I’ve been thinking about why cosplaying as River was a challenge ever since I teased about expanding upon that particular point in my last post. Oddly enough, watching the Beauty and the Beast adaptation with Emma Watson the other night was what clued me in to what is difficult about cosplaying a character like River, she is separate. River is unlike any other woman in the Firefly ‘verse. In short, she is ‘not like other girls.’ This is a common method of portraying a female character in fandoms – by not being like ‘other girls’ a character is given an agency unlike that of other characters. She is seen as special. Now, I am not disputing that you have to use some sort of method to make characters stand out but River is beyond anyone in her story. She is tuned into the universe, not just her immediate surroundings. She is overly aware of the intricacies of life even while she has trouble understanding why her actions or words are not always appropriate for a given situation. She also has difficulty relating to certain things, although some of her reactions, for instance her assessment of the ice planet (see below), are accurate.
While watching Beauty and the Beast I was struck by how alone Belle was and, arguably, how isolated she still is at the end of the film. Sure, she has a prince and some servants around her but she lacks friendships. Now, there are reasons why she lacks friends – she is an oddball and we are meant to identify with her on that level – but I wonder how powerful stories of princesses might become if they were to have real friends that stood beside them. Yes, friendships would cause narratives to shift and change, but most people are not entirely alone. There might be points where one feels alone but most heroes or heroines are portrayed almost as if they are above friendship, which sends a concerning message to consumers of their stories. Friends should not mainly be used for comic relief (as in Mulan) or completely disappear (as in Ella Enchanted). Friendship is a source of real life magic and it should be treated as such in fiction. While friendship is difficult, especially since it relies upon circumstance and choice, it is so important to our lives.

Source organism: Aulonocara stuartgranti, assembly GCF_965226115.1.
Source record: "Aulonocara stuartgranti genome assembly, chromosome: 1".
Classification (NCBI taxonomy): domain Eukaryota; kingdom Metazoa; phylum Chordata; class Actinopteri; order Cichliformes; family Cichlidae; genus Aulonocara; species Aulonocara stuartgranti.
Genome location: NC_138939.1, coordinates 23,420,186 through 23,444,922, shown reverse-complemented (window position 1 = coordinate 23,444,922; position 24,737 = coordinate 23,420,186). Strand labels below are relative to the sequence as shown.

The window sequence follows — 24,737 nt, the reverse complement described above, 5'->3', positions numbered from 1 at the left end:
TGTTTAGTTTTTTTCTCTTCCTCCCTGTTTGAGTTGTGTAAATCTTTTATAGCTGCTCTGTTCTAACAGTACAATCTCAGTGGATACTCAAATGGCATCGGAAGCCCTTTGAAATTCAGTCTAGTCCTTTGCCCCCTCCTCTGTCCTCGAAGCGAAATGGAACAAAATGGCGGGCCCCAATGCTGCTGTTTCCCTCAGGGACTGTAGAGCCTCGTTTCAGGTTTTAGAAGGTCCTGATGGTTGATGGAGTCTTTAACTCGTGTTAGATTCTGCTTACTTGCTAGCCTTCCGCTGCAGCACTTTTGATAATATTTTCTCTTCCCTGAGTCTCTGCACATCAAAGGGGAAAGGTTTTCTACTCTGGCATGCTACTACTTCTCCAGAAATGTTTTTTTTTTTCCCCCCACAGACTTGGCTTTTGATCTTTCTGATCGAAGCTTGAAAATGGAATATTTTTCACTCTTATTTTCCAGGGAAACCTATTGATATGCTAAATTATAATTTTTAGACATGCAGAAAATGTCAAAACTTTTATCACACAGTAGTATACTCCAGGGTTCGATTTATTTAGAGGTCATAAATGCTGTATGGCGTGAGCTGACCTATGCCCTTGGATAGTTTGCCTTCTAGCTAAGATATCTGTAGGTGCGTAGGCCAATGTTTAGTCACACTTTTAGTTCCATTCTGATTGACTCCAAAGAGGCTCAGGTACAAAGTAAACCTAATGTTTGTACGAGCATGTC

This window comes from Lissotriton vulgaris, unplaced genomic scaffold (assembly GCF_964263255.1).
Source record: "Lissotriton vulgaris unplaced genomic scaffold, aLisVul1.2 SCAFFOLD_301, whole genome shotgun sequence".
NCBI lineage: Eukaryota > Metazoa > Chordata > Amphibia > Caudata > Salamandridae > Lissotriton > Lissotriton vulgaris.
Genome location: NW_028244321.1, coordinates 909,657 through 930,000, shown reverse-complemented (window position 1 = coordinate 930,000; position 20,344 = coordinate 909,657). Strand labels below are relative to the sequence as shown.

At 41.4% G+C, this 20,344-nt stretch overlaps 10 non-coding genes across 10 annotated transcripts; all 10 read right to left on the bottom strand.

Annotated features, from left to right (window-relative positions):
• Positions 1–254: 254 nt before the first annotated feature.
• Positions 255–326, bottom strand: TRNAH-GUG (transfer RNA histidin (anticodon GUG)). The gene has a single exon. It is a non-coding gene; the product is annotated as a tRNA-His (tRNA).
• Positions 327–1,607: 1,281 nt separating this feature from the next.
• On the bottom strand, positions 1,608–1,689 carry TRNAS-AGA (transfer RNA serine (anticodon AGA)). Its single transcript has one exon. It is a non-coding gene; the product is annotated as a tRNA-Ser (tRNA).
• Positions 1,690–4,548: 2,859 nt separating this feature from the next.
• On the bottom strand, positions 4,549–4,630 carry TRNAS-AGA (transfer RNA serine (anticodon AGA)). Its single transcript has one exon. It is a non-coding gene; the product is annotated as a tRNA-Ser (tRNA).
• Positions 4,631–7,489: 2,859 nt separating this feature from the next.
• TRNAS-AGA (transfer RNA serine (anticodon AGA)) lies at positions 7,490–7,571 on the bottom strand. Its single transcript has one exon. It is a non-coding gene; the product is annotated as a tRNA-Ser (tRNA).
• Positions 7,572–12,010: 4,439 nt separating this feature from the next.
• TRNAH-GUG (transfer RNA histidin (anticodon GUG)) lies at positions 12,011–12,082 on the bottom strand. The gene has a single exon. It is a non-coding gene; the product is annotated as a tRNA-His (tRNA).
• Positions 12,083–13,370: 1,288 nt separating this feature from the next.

River, despite her eccentricities and her issues, eventually becomes part of the crew. Even with Simon’s emphasis on her ‘otherness’ she pushes past her the bounds of her separation to embrace the crew of Serenity as family and as her friends, she simply does it in her own special way. Still, there is a tendency in the fandom to keep her separate from the others as if her trauma suffered at the hands of the Alliance makes her less human. While she displays a terrifying capacity for combat, most notably in Serenity, she is still at her core, human, and a young woman at that. I was unsure how to act as her, which probably made me less recognizable, though I made an effort to imitate the Summer Glau’s grace with a straight back and good posture.
I think what’s most appealing to us about thinking that we’re ‘not like other____’ (fill in the blank: people, girls, students etc.) is that we feel as if our actions and feelings are always justified. When you think of yourself as unlike others you create a distance between yourself and them. You subconsciously place yourself in a position where you are alone by virtue of your choices. Sometimes it feels preferable to feel different and special, but it can also be extremely isolating. When you distance yourself from others you imply that there is something wrong with the entirety of that group; I take issue with this mentality, specifically, when it is applied to groups of girls and young women. I know quite a few women who would proudly say, “I am not like those: basic girls/party girls/bitchy girls etc.” There are many variations, but all that pronouncement boils down to is that we are judging people for something they choose to do and due to our personal prejudices and stereotypes we want to disregard any potential affiliation with them.
Now, I am not suggesting that we have to subscribe to every group of people in existence. There are people that I fit in with better than others, and that is fine, healthy even. There are people with whom I will always fundamentally disagree and that’s also okay. What I’m trying to do as I approach the rest of my life though is shift the way I approach new groups of people and how I perceive myself. I do not want to be alone. I want to be like other girls. I want to be like other women. I will keep pushing myself to be stronger, more compassionate, and to lift others up. We cannot continue to see each other as threats, because really we should be each other’s biggest advocates. I want to be like the women that inspire me. I do not need to surpass my friends in order to be proud of them and their accomplishments.
River is separated from the crew throughout Firefly, sometimes physically and other times mentally and emotionally. She is not ‘like other people’ but in the end, she uses her talents and resources to protect the group. She pushes herself into the realm of family and friendship; she is not satisfied with being on the outside. I suppose it was difficult to cosplay as her because I haven’t cracked the code on how to do that in every area of my life. Still, it was fun and challenging to cosplay as River because she reminded me that being different does not always mean you’re alone. She serves as a reminder that being part of a group is important for personal, mental, emotional, and social growth.
You can’t stop the signal my friends, you can’t stop the message, and you certainly shouldn’t stop being part of the larger world because, it’s where you belong. Hold tight to your friends and fight for them. Make a choice to keep yourself involved in the swirling chaos of life because if you distance yourself from it you’ll miss out on something shiny.